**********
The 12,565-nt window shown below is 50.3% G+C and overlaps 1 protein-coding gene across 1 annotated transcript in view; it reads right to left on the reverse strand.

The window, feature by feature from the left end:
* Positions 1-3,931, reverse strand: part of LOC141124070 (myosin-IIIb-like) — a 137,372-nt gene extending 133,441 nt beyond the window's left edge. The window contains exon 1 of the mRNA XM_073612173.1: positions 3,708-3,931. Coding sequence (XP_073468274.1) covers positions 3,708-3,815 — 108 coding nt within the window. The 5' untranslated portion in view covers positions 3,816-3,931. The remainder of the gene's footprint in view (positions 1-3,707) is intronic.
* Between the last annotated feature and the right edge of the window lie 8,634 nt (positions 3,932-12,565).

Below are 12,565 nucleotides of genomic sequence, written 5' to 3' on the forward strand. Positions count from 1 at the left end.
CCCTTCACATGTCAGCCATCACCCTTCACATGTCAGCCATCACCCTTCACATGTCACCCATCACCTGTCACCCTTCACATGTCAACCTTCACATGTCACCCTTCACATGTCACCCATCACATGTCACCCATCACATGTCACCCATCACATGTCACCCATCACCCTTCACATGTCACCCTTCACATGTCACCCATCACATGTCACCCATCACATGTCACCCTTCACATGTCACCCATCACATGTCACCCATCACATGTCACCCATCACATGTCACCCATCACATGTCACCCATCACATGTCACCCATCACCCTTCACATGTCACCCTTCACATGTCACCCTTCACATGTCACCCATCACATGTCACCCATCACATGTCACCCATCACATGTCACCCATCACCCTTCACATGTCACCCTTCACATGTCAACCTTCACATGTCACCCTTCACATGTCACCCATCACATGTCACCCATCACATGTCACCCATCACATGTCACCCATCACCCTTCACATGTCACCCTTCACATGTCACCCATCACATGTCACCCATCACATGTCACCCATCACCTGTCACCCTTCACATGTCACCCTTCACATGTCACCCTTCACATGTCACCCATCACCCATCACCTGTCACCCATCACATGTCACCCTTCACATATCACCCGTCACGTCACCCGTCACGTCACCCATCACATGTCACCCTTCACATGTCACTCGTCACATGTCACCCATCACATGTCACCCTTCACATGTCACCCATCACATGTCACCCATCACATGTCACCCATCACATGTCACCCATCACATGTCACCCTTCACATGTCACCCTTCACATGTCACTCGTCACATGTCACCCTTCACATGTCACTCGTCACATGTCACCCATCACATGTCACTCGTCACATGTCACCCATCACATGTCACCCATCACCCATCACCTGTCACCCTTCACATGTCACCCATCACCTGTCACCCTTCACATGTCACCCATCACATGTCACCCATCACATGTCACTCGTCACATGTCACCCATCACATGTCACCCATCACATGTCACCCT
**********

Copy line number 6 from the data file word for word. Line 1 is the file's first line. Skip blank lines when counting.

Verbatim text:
CCCTTCACATGTCAGCCATCACCCTTCACATGTCAGCCATCACCCTTCACATGTCACCCATCACCTGTCACCCTTCACATGTCAACCTTCACATGTCACCCTTCACATGTCACCCATCACATGTCACCCATCACATGTCACCCATCACATGTCACCCATCACCCTTCACATGTCACCCTTCACATGTCACCCATCACATGTCACCCATCACATGTCACCCTTCACATGTCACCCATCACATGTCACCCATCACATGTCACCCATCACATGTCACCCATCACATGTCACCCATCACATGTCACCCATCACCCTTCACATGTCACCCTTCACATGTCACCCTTCACATGTCACCCATCACATGTCACCCATCACATGTCACCCATCACATGTCACCCATCACCCTTCACATGTCACCCTTCACATGTCAACCTTCACATGTCACCCTTCACATGTCACCCATCACATGTCACCCATCACATGTCACCCATCACATGTCACCCATCACCCTTCACATGTCACCCTTCACATGTCACCCATCACATGTCACCCATCACATGTCACCCATCACCTGTCACCCTTCACATGTCACCCTTCACATGTCACCCTTCACATGTCACCCATCACCCATCACCTGTCACCCATCACATGTCACCCTTCACATATCACCCGTCACGTCACCCGTCACGTCACCCATCACATGTCACCCTTCACATGTCACTCGTCACATGTCACCCATCACATGTCACCCTTCACATGTCACCCATCACATGTCACCCATCACATGTCACCCATCACATGTCACCCATCACATGTCACCCTTCACATGTCACCCTTCACATGTCACTCGTCACATGTCACCCTTCACATGTCACTCGTCACATGTCACCCATCACATGTCACTCGTCACATGTCACCCATCACATGTCACCCATCACCCATCACCTGTCACCCTTCACATGTCACCCATCACCTGTCACCCTTCACATGTCACCCATCACATGTCACCCATCACATGTCACTCGTCACATGTCACCCATCACATGTCACCCATCACATGTCACCCT